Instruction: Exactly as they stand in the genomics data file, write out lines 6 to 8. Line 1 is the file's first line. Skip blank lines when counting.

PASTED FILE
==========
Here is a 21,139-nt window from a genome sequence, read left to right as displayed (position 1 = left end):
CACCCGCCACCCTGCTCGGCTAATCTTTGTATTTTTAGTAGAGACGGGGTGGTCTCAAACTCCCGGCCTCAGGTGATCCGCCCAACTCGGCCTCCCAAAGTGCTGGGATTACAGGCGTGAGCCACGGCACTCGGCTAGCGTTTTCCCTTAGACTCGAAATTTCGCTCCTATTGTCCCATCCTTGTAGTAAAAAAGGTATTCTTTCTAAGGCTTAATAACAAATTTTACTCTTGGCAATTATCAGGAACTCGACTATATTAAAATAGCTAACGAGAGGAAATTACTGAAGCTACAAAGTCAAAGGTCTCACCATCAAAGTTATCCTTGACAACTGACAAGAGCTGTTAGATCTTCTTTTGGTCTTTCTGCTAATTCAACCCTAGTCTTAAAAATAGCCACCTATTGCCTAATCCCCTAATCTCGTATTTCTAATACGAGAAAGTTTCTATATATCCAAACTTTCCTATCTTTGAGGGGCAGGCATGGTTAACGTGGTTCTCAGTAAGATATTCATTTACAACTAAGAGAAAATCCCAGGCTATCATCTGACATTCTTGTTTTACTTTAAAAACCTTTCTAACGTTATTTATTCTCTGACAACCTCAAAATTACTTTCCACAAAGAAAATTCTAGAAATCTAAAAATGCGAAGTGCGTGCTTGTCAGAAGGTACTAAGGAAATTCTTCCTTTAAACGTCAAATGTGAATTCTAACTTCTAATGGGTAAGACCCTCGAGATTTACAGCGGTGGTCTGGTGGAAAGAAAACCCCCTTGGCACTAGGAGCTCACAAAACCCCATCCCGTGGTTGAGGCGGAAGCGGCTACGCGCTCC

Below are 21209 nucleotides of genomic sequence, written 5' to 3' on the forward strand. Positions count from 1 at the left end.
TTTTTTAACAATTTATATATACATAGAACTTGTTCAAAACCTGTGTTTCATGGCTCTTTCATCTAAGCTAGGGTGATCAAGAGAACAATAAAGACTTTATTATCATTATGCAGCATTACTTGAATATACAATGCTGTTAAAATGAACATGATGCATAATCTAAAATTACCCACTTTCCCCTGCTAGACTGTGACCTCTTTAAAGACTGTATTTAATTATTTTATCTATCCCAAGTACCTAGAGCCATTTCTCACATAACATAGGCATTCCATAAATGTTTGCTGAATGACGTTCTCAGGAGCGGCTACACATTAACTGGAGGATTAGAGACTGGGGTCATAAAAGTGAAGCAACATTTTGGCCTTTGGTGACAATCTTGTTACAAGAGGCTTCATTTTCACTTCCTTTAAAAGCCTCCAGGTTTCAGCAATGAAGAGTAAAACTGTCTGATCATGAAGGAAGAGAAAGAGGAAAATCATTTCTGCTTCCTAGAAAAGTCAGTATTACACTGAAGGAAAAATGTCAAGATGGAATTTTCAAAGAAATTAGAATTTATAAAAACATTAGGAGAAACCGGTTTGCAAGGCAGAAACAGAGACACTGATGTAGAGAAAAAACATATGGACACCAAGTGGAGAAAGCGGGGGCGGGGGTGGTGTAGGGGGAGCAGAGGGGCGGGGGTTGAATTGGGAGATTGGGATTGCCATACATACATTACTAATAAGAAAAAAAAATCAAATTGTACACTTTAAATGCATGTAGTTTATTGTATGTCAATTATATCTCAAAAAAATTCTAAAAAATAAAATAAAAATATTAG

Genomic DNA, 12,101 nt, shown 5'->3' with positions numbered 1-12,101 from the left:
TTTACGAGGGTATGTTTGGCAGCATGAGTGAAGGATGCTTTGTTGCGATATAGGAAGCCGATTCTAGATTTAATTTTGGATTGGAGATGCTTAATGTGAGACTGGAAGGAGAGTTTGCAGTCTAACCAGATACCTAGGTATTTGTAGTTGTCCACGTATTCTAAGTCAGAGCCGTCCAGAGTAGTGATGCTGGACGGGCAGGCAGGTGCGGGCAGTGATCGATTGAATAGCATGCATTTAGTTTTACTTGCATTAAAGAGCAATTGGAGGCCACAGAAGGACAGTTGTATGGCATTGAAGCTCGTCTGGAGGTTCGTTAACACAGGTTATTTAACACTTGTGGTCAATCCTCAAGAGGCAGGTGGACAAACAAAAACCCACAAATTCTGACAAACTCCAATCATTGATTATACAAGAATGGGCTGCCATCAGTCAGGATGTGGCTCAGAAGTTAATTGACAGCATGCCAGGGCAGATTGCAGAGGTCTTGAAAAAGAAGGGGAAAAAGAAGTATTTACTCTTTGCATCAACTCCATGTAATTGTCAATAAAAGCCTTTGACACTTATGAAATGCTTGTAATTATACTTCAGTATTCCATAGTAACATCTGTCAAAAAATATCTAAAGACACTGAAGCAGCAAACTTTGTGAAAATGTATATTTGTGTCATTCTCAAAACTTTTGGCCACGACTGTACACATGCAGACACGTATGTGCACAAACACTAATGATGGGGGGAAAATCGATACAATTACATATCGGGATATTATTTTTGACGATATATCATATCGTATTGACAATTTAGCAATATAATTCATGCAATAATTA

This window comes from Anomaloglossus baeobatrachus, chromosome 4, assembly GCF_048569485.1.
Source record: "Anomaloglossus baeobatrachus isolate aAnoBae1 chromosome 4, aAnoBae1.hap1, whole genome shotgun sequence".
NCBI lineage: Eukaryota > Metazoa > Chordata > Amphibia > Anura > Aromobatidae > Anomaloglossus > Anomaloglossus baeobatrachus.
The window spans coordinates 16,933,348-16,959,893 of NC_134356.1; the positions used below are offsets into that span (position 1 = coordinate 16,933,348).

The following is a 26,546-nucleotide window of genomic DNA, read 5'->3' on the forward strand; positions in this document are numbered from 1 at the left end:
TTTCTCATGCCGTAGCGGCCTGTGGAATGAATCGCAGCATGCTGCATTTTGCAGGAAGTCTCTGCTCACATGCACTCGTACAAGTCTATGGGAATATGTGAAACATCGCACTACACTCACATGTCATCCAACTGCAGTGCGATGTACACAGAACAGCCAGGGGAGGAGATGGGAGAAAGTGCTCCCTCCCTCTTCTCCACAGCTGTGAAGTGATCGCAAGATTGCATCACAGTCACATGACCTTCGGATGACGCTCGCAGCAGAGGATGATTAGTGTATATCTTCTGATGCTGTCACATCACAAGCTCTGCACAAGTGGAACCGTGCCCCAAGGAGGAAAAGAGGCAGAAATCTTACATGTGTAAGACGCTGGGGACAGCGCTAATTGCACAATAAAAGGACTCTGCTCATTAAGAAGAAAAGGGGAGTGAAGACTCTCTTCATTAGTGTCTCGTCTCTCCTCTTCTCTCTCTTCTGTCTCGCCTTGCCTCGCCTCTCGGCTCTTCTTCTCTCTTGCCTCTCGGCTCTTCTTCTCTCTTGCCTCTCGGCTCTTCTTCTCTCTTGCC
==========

TTTACGAGGGTATGTTTGGCAGCATGAGTGAAGGATGCTTTGTTGCGATATAGGAAGCCGATTCTAGATTTAATTTTGGATTGGAGATGCTTAATGTGAGACTGGAAGGAGAGTTTGCAGTCTAACCAGATACCTAGGTATTTGTAGTTGTCCACGTATTCTAAGTCAGAGCCGTCCAGAGTAGTGATGCTGGACGGGCAGGCAGGTGCGGGCAGTGATCGATTGAATAGCATGCATTTAGTTTTACTTGCATTAAAGAGCAATTGGAGGCCACAGAAGGACAGTTGTATGGCATTGAAGCTCGTCTGGAGGTTCGTTAACACAGGTTATTTAACACTTGTGGTCAATCCTCAAGAGGCAGGTGGACAAACAAAAACCCACAAATTCTGACAAACTCCAATCATTGATTATACAAGAATGGGCTGCCATCAGTCAGGATGTGGCTCAGAAGTTAATTGACAGCATGCCAGGGCAGATTGCAGAGGTCTTGAAAAAGAAGGGGAAAAAGAAGTATTTACTCTTTGCATCAACTCCATGTAATTGTCAATAAAAGCCTTTGACACTTATGAAATGCTTGTAATTATACTTCAGTATTCCATAGTAACATCTGTCAAAAAATATCTAAAGACACTGAAGCAGCAAACTTTGTGAAAATGTATATTTGTGTCATTCTCAAAACTTTTGGCCACGACTGTACACATGCAGACACGTATGTGCACAAACACTAATGATGGGGGGAAAATCGATACAATTACATATCGGGATATTATTTTTGACGATATATCATATCGTATTGACAATTTAGCAATATAATTCATGCAATAATTA

This window comes from Anomaloglossus baeobatrachus, chromosome 4, assembly GCF_048569485.1.
Source record: "Anomaloglossus baeobatrachus isolate aAnoBae1 chromosome 4, aAnoBae1.hap1, whole genome shotgun sequence".